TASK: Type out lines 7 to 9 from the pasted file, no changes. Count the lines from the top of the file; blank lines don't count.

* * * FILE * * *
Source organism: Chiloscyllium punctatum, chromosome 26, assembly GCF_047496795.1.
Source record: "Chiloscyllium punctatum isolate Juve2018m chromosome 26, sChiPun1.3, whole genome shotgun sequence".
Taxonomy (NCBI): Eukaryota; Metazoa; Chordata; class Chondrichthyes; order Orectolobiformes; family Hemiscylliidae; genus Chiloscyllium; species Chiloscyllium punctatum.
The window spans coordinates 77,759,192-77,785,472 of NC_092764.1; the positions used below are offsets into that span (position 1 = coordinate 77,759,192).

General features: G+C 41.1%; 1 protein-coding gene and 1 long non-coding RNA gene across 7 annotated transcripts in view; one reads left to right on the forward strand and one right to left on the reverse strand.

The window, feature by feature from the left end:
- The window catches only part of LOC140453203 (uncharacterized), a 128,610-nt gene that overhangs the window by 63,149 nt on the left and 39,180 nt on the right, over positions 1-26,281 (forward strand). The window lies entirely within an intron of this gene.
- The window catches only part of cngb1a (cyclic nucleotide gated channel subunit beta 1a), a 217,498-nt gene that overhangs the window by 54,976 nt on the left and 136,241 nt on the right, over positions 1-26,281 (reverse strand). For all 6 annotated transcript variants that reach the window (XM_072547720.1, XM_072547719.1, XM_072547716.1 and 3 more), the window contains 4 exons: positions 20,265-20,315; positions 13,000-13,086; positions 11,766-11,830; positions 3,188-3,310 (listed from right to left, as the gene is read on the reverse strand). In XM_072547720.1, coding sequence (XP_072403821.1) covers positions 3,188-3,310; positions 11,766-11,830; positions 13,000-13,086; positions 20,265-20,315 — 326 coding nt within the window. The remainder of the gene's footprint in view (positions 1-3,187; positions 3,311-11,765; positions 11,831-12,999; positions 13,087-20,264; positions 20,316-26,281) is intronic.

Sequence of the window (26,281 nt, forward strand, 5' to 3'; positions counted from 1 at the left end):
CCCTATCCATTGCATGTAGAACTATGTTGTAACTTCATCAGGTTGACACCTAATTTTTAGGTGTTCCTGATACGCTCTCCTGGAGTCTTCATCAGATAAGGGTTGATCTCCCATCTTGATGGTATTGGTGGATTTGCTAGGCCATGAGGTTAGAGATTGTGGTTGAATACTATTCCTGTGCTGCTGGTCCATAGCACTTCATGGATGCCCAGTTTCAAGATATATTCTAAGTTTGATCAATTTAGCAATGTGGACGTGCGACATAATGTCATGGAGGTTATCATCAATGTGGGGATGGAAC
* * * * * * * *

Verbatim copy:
- The window catches only part of LOC140453203 (uncharacterized), a 128,610-nt gene that overhangs the window by 63,149 nt on the left and 39,180 nt on the right, over positions 1-26,281 (forward strand). The window lies entirely within an intron of this gene.
- The window catches only part of cngb1a (cyclic nucleotide gated channel subunit beta 1a), a 217,498-nt gene that overhangs the window by 54,976 nt on the left and 136,241 nt on the right, over positions 1-26,281 (reverse strand). For all 6 annotated transcript variants that reach the window (XM_072547720.1, XM_072547719.1, XM_072547716.1 and 3 more), the window contains 4 exons: positions 20,265-20,315; positions 13,000-13,086; positions 11,766-11,830; positions 3,188-3,310 (listed from right to left, as the gene is read on the reverse strand). In XM_072547720.1, coding sequence (XP_072403821.1) covers positions 3,188-3,310; positions 11,766-11,830; positions 13,000-13,086; positions 20,265-20,315 — 326 coding nt within the window. The remainder of the gene's footprint in view (positions 1-3,187; positions 3,311-11,765; positions 11,831-12,999; positions 13,087-20,264; positions 20,316-26,281) is intronic.

Sequence of the window (26,281 nt, forward strand, 5' to 3'; positions counted from 1 at the left end):